Confluence | Aug 14, 2019 | 0
Why I’m Not Going to Tell You Everything is Going to be Ok
Reading Time: 4 minutes
By: Sarah Normandin – Confluence Daily is your daily news source for women in the know.
Recently, I was talking to a friend about someone they were really worried about. And the truth is, they had every right to be. This friend of a friend was going through some pretty serious shit, and anyone in their right mind would be freaked out. We all know what it’s like to agonize about things we can’t control, especially when it comes to someone we care about. And uncharacteristically, I was having trouble thinking of the right thing to say (this is the basis of my profession after all) — something comforting, something to ease their mind. I struggled because what I know to be true is not always exactly what someone wants to hear. Because even though it sucks, everything might not be ok. The worst thing might definitely happen, because it does, to plenty of people, every single day.
I’m not trying to be a downer here, but I want more for us than just a series of bandaids that cover the wound, but don’t truly heal it. I want for us to face our fears so that we don’t have to be so afraid anymore. Sometimes, we complicate things too much to avoid the pain, but I have found that the simplest way to make it through to the other side is to face fear head-on and ask, so what? So what if it does happen? What if that terrible thing happens? Let’s just play that out — your mind’s projection about that “what if” is preventing you from living your life more fully, maybe from even knowing and being yourself, who you really are, who you really want to be.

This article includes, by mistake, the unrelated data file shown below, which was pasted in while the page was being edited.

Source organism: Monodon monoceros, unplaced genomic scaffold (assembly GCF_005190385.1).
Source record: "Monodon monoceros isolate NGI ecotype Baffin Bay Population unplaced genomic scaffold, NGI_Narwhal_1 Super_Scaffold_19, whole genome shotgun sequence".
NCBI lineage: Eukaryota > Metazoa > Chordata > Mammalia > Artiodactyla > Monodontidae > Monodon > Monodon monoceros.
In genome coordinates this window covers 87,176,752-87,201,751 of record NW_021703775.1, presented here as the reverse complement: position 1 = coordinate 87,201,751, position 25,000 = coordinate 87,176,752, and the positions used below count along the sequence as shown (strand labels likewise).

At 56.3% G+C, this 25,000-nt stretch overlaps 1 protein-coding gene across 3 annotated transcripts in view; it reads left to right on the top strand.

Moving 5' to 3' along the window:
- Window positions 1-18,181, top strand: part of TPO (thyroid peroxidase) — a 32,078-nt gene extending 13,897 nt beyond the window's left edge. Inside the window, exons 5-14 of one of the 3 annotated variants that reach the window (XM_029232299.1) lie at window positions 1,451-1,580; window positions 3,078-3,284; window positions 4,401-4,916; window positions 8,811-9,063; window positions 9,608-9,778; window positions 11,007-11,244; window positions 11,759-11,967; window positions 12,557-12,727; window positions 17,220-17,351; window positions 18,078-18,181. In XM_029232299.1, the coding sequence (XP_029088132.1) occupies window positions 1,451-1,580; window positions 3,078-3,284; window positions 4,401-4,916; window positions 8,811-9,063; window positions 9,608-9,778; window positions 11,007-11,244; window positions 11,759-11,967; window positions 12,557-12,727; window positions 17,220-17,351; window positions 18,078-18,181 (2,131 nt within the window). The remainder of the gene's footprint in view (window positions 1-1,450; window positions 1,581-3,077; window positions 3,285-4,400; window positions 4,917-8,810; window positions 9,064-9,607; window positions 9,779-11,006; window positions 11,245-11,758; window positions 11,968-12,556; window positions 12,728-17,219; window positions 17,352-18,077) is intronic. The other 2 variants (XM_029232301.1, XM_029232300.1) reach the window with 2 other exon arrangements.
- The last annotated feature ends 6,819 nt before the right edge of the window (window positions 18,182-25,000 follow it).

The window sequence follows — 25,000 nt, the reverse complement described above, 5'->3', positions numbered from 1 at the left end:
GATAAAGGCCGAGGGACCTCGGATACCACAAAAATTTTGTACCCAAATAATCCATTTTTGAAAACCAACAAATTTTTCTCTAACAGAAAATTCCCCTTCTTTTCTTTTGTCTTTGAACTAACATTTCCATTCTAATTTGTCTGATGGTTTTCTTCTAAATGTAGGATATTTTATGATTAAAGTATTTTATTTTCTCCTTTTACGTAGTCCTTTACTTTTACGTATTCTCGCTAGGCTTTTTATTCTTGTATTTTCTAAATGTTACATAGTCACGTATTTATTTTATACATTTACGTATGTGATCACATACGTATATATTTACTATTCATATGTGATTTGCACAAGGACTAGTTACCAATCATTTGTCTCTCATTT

My mind thinks the worst thing ever, would be public humiliation. Big, big fear. That’s the thing that I perseverate about when I can’t sleep. Past embarrassments, possible future embarrassments — basic social anxiety kind of stuff. And while that’s my kryptonite. Some people are afraid of abandonment, or loneliness or being poor. Some people are afraid that their lives will amount to nothing, that they won’t leave a mark, that they will be forgotten, or worse, that someone they love will become ill or die. And mostly everyone is afraid of their own mortality and they try not to think about that one at all. But whatever those fears are, and they are all similar in one way or another, those fears can get in the way of really experiencing life in a meaningful and deeply human way. Because a life worth living requires risk. It requires, evolution, growth, and change. And honestly, none of those processes are particularly fun, or always feel good. But feeling good isn’t the point — feeling alive IS.
And anyone who has lived through any of those “what ifs” knows that there is nothing you can do to protect yourself, nothing you can do to steel yourself from the pain. Life happened yesterday and it will today and tomorrow, over and over again. Without our permission or consent. So, to me, it feels disingenuous to tell someone that everything will be ok because maybe it won’t. And that reality can be the foundation of how we approach our experience. If we know, allow, surrender to the fact that we have no control over many of the circumstances of our lives, then we can begin to put ourselves back together. Put ourselves out there, knowing that “what if’s” are coming our way. And since we can’t do anything about it, we might as well just go for it. Why not? What’s to stop us?